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First Impressions of Warhammer Online – Part 5: Plot and Writing

by: J. F. Amprimoz ; edited by: Michael Hartman ; updated: 4/17/2012 • Leave a comment

Nice graphics and sound don’t do much if they don’t have a story to convey. How does WAR hold up?

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    WAR is Everywhere

    The basic elements work well, if they are less than original. What is important is that they underpin a massive conflict containing three racial conflicts. It serves the game well: in a game driven by Realm vs. Realm conflict, a story that took a long time to develop just wouldn’t cut it.

    Whatever race you choose, you start the game at an outpost or small village with sounds of battle in the distance, and NPCs immediately have some kill quests for you. Also, the delivery quests they offer you usually involve ammunition, supplies, or communication that need to be taken into a prickly area, and the recipient NPC doesn’t pass up a chance to have you kill some stuff on the way out.

    The clear nature of the conflict drives away complexity from the main story, but individual Quests offer some variety.

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    Quest Specific

    Beyond the more standard kill, delivery, and gather quests, some have fun elements tied to their associated race that help them be more than just a mechanic to advance your character. Dwarfs spend about as much time carting around beer-kegs as they do powder-kegs, for instance.

    Elfs by nature are more melancholy than Dwarfs, and quests such as the Futility strand bring home their noble sadness. They don’t take these things lying down however; several quest strands involve using their affinity for nature to unleash some furor on their Dark Elf kin. Having your enemy torn apart by a herd of deer or dropping a malicious spirit in their campfire and watching the thing go to town on them are both a lot of fun.

    The Empire quests will quickly let you know there is more to them than your run of the mill fantasy good guys. Early on you are sent to recruit farmers for the front lines. Some are oozing loyalty and sprint off to die, but others are more reticent; they attack you. Actually, a good deal of quests are based around putting down rebellions.

    Are they dirty disloyal traitors? Based on the quests that take place in Altdorf, such as having a petition for lower taxes dismissed somewhat ominously by a minister and collecting rat meat for a fellow to put in sausages and sell; the rebels might have a case.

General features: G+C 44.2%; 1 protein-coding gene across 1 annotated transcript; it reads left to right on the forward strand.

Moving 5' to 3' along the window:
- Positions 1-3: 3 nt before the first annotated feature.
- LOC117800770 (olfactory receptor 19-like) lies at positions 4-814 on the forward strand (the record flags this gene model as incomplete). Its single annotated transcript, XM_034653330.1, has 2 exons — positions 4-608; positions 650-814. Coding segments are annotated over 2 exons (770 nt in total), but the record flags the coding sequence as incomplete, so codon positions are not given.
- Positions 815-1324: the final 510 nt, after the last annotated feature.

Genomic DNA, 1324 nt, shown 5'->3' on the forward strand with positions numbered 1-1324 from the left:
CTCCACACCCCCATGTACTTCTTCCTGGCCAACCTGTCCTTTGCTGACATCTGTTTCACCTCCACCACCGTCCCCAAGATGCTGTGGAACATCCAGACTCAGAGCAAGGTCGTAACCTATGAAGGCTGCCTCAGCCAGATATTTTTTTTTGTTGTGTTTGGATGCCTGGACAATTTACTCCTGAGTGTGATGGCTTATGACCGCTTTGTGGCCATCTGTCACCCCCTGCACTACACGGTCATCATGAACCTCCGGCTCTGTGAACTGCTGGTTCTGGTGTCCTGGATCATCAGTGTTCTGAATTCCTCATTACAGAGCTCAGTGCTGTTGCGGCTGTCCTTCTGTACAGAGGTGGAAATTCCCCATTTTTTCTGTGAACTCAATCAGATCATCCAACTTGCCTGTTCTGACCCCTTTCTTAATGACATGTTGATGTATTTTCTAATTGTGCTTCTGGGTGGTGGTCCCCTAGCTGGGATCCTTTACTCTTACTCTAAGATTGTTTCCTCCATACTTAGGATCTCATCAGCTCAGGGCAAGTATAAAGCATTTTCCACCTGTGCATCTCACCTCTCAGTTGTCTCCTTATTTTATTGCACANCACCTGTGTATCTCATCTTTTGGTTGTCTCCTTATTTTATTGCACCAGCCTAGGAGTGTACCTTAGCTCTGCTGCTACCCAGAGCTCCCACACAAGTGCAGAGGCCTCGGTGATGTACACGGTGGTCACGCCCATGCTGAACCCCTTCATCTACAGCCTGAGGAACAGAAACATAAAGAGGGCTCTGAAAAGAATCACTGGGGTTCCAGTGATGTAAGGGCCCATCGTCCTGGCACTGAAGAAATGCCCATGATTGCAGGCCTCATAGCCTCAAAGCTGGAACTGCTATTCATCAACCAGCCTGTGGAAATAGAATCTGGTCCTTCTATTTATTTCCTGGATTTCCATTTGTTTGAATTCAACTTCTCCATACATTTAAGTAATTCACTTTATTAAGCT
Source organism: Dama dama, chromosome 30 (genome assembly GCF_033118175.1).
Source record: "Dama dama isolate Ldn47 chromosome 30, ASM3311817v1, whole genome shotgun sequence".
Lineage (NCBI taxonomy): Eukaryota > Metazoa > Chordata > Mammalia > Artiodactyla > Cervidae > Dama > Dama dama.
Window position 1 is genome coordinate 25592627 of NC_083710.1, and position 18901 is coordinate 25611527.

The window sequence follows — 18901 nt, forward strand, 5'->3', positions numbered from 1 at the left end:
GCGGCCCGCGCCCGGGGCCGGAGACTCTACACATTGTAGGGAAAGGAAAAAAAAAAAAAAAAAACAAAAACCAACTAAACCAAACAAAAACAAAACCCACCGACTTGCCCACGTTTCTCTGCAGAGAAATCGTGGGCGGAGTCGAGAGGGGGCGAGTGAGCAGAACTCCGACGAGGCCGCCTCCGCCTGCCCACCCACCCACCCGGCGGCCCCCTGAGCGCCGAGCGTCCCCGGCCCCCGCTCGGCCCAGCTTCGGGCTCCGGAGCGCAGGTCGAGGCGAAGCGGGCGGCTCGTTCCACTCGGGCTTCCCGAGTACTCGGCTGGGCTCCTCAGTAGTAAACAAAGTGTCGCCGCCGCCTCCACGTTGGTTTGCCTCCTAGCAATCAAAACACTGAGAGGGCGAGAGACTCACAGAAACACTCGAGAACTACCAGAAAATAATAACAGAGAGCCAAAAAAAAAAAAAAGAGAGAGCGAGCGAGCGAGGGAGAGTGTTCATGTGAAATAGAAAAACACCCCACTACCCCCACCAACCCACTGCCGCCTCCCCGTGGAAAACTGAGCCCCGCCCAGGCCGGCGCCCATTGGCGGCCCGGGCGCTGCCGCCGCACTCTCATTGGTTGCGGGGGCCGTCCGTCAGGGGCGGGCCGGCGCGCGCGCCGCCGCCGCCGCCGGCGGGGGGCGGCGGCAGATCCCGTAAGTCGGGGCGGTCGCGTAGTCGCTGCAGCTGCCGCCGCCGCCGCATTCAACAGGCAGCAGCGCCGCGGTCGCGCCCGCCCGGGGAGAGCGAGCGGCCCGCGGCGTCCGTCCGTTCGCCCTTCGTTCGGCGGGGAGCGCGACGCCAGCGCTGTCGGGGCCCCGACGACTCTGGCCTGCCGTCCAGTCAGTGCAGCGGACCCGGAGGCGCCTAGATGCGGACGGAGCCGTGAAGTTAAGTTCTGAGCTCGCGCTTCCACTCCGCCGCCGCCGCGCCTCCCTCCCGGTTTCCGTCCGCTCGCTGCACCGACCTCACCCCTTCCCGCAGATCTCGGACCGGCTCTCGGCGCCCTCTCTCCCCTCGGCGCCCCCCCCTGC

Just running around Altdorf will actually fill you in pretty well.

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    Dialogue and Interaction

    When discussing Art a couple articles ago we mentioned that Altdorf does a great job of combining fantasy and a surreal late-medieval city. One thing devs got right was that cities back then were dirty and people were poor. The statements of residents back that up. The Rat Catcher is always mentioning how his chase is going.

    My personal favourite is a comment by a guard on Sigmar, the Empire’s main deity: “May Sigmar watch over you; ‘cause I ain’t gonna do it!”

    The Elfs and Dwarfs also have typical lines that reinforce their demeanors. Elfs great you with “I have read of your ancestors” while Dwarfs are typically gruff with things along the lines of “Who are you, then?”

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    Because RPGs Are About Stories, After All

    And an MMO should be no different. Though many of the personal stories that come from gaming are different from those envisioned by developers, the game at least needs to at least provide a framework. WAR does this very well if not in all that unique a way, and quests and dialogue are generally good and often worth a chuckle.

    Chuckling at quests is quickly drowned out by swearing at the UI if the latter isn’t up to snuff though, so we will take a look at that next.